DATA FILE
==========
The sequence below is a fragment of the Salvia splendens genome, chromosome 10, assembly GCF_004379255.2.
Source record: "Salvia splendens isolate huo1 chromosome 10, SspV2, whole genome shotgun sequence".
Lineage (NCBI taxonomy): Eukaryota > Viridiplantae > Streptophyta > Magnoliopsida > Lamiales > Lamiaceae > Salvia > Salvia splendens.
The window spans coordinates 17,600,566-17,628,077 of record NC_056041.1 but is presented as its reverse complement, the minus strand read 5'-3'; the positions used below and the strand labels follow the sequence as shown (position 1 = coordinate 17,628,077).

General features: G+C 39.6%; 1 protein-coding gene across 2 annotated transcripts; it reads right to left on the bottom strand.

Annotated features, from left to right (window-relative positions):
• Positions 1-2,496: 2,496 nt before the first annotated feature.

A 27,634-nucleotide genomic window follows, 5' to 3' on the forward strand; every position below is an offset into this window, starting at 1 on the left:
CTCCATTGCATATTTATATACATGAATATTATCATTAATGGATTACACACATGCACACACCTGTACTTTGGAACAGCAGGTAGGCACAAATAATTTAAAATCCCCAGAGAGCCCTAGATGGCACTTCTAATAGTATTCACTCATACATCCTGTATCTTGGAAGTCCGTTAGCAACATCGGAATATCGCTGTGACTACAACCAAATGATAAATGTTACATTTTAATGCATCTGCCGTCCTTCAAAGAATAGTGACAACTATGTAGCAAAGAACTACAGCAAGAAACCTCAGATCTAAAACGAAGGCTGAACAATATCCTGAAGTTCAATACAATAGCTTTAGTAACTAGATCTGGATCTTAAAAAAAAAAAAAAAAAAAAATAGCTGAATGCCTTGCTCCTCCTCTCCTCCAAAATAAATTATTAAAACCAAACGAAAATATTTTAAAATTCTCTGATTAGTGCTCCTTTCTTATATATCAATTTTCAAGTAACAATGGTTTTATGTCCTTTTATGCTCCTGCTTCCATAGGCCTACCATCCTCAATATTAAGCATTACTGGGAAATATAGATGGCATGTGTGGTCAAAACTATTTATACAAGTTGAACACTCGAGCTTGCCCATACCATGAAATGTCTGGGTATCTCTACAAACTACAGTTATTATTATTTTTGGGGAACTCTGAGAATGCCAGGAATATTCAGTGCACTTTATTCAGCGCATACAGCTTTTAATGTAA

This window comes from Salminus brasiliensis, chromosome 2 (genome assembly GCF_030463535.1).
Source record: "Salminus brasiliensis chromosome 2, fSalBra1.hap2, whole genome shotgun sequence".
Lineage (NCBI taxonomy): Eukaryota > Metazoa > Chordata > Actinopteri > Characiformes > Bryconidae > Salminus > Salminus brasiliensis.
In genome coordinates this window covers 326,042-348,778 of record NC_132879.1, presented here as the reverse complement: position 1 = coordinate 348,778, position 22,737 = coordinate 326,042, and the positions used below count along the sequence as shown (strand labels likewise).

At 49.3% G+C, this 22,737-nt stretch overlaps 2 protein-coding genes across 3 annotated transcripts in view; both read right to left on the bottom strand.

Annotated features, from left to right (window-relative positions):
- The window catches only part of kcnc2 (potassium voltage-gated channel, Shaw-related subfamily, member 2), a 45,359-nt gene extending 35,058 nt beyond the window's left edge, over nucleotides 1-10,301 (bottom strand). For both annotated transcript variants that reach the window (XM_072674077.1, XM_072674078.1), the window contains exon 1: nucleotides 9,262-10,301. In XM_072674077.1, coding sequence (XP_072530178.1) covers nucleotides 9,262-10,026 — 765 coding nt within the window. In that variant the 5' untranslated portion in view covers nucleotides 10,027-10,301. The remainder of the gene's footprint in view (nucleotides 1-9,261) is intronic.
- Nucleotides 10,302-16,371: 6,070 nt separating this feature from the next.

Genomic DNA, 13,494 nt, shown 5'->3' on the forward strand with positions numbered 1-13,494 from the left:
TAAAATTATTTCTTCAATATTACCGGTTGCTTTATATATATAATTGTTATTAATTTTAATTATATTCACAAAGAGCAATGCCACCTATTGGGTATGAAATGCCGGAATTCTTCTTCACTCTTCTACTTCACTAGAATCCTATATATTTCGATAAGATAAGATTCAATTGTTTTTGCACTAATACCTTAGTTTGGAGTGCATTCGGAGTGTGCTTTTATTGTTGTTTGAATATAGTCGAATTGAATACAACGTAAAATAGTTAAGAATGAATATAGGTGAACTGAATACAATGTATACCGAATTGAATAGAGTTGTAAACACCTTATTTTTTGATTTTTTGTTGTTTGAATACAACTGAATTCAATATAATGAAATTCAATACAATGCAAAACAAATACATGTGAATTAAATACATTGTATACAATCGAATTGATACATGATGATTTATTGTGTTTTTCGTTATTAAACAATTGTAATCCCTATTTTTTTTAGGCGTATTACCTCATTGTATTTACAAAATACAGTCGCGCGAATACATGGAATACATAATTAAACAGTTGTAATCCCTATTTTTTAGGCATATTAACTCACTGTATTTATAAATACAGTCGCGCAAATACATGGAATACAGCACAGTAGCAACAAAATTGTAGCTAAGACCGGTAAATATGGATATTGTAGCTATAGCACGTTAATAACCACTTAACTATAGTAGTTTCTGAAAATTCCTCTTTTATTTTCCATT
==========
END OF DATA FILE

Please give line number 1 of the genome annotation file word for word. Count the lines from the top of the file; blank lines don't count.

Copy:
The sequence below is a fragment of the Salvia splendens genome, chromosome 10, assembly GCF_004379255.2.